The White Darkness
What parents need to know
Parents Need to Know
Parents need to know that there are some discussions about having sex, not graphic, and a few murders in this Printz Award-winning adventure story. Readers might be impressed that the book's protagonist is a hearing-impaired 14-year-old misfit girl. Initially, she is quite gullible -- to a rather unbelievable degree -- but fights to survive in incredible conditions. Readers may be inspired to learn more about Lawrence Titus Oates -- a real explorer who is also Symone's imaginary friend. They may also want to investigate Symme's Hole.
What's the story?
Sym, a young teen outcast, is hard of hearing, obsessed with the Antarctic, and in love with Titus Oates, who died on the Scott Expedition 90 years earlier. When old family friend Victor takes her to Paris, and then spirits her off to the Antarctic, she is thrilled. But Victor is dangerously unhinged, and determined to trek into the heart of the frozen continent to search for the mythical Symme's Hole, supposedly an entrance to an underground civilization at the heart of the hollow earth.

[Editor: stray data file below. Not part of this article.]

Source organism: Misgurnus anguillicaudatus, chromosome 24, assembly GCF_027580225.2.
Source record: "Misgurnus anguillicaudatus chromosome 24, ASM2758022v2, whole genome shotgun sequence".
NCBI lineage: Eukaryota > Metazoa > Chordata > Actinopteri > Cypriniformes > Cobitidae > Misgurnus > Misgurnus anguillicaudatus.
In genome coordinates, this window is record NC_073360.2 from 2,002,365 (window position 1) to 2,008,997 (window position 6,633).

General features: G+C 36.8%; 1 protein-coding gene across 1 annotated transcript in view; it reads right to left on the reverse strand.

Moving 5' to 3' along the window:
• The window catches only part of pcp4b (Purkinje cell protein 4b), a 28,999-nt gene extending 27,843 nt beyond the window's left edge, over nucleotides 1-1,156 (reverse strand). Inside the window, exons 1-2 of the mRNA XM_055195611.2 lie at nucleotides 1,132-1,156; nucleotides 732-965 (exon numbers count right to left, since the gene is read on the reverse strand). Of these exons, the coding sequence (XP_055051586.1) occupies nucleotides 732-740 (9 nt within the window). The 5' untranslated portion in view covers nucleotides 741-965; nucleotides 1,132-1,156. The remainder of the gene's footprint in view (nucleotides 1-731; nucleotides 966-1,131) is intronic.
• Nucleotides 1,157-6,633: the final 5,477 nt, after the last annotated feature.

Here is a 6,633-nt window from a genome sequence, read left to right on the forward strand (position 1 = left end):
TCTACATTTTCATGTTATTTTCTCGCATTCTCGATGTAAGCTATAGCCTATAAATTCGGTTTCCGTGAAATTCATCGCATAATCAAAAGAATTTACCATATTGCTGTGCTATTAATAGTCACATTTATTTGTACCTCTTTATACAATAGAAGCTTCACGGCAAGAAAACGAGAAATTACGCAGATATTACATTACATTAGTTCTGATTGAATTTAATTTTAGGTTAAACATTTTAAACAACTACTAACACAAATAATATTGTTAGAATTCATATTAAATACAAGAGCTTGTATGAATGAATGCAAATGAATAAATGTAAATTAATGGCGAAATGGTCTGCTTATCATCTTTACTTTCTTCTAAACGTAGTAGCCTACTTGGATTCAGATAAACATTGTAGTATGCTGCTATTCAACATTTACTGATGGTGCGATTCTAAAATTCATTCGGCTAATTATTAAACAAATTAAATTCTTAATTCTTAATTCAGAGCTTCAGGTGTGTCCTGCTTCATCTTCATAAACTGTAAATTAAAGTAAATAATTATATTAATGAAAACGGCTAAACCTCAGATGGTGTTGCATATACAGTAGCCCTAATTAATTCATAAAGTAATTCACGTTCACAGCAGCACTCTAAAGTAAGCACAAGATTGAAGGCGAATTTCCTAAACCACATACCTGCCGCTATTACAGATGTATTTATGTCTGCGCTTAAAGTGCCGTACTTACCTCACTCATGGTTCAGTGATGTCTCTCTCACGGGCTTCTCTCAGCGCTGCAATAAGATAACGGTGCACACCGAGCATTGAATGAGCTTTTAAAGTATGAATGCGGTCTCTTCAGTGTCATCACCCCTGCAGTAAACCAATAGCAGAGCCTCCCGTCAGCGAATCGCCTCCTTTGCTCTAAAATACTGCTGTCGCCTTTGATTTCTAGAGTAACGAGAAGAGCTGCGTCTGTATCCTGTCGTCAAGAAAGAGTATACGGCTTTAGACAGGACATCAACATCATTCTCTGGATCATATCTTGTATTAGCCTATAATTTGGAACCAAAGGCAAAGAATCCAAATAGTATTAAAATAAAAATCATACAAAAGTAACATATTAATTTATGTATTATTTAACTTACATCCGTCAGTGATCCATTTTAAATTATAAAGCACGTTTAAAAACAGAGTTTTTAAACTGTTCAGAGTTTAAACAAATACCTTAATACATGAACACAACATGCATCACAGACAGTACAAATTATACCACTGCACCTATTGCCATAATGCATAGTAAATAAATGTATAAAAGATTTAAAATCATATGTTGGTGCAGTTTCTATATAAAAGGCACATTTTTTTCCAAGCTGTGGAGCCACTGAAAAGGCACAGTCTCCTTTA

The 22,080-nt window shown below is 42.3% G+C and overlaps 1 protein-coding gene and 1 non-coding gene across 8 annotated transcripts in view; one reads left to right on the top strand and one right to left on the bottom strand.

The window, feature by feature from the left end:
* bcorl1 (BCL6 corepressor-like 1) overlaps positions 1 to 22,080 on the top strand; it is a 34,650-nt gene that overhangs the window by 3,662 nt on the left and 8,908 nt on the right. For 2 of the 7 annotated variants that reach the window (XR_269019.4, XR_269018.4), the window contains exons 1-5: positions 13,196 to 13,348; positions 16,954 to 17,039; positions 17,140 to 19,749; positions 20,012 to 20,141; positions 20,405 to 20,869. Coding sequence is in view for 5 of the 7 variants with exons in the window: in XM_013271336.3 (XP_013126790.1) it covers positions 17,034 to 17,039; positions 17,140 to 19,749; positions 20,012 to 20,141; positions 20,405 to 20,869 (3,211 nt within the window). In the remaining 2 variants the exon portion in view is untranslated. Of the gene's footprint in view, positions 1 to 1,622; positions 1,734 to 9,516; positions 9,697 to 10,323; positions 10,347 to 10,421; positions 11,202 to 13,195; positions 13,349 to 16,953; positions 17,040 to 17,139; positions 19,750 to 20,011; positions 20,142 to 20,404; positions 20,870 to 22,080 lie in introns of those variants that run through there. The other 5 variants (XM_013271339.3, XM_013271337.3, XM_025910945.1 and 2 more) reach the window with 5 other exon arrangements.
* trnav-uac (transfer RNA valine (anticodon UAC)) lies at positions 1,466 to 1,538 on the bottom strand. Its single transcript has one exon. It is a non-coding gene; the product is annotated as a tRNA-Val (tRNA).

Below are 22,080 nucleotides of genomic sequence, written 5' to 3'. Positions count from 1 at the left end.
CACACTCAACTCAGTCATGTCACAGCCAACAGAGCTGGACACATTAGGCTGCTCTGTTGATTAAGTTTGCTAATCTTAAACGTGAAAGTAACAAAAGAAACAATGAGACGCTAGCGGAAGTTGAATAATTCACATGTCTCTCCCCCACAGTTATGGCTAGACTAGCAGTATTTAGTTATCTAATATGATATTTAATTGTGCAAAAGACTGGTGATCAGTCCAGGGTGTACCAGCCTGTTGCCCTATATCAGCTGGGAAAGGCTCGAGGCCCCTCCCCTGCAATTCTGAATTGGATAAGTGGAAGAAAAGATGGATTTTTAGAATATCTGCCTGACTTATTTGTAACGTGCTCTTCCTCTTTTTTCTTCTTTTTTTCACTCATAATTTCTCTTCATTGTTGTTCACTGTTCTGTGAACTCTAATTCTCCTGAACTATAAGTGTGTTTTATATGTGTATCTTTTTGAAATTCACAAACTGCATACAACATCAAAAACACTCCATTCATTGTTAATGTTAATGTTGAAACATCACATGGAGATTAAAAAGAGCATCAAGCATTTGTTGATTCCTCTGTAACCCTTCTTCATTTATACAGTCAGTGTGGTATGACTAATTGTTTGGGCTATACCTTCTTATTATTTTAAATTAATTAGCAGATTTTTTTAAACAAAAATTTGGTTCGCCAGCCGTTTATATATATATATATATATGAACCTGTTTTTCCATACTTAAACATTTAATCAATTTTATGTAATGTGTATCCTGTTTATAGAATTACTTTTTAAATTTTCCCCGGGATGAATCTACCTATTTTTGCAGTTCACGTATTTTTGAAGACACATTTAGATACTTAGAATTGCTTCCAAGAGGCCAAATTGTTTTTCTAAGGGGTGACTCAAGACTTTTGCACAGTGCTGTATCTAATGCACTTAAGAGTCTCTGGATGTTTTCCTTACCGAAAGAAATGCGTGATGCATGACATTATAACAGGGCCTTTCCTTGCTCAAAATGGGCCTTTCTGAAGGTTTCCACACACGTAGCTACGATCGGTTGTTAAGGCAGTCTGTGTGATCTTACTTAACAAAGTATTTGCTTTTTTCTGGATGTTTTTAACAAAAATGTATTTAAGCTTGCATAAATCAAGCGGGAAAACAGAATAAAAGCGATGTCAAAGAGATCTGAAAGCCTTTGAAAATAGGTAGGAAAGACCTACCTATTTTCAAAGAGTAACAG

Is it any good?
The subject matter -- Antarctica -- is one to inspire flights of poetry, but the author's lyrical descriptions are a bit overdone. It's a pity too, because the less experienced or impatient readers may be put off and give up, and they will miss out on an exciting 200-page survival story hidden within this nearly 400-page book.
It takes a while to get to Antarctica, and in the meantime readers may also be annoyed by Symone, whose blind faith in the first part of the book strains credulity. When Victor takes her to Paris, he leaves her mother behind even though she was supposed to accompany them. A sensible girl, which she is supposed to be, might have gotten suspicious, especially when she finds her mother's passport in his pocket. And what about when he suggests that they take an unplanned jaunt off to Antarctica, and says her mother won't mind? And so on. News of the depths of his duplicity later in the book come as revelations to Sym, but the reader will have seen them coming a long way off. Even so, readers willing to accept her foolishness will root for Symone -- a hearing-impaired 14-year old -- who fights to survive in incredible conditions in this unusual story.
Families can talk about...
Families can talk about Symme's Hole and the whole "hollow earth" theory. Why do people continue to believe in things like this, despite clear and compelling evidence of its falsehood?
This book won the 2008 Printz Award from the American Library Association, given to a young adult book to honor its literary excellence. Did it deserve this award? Looking at the list of other Printz winners and honors, are there other books you'd like to read?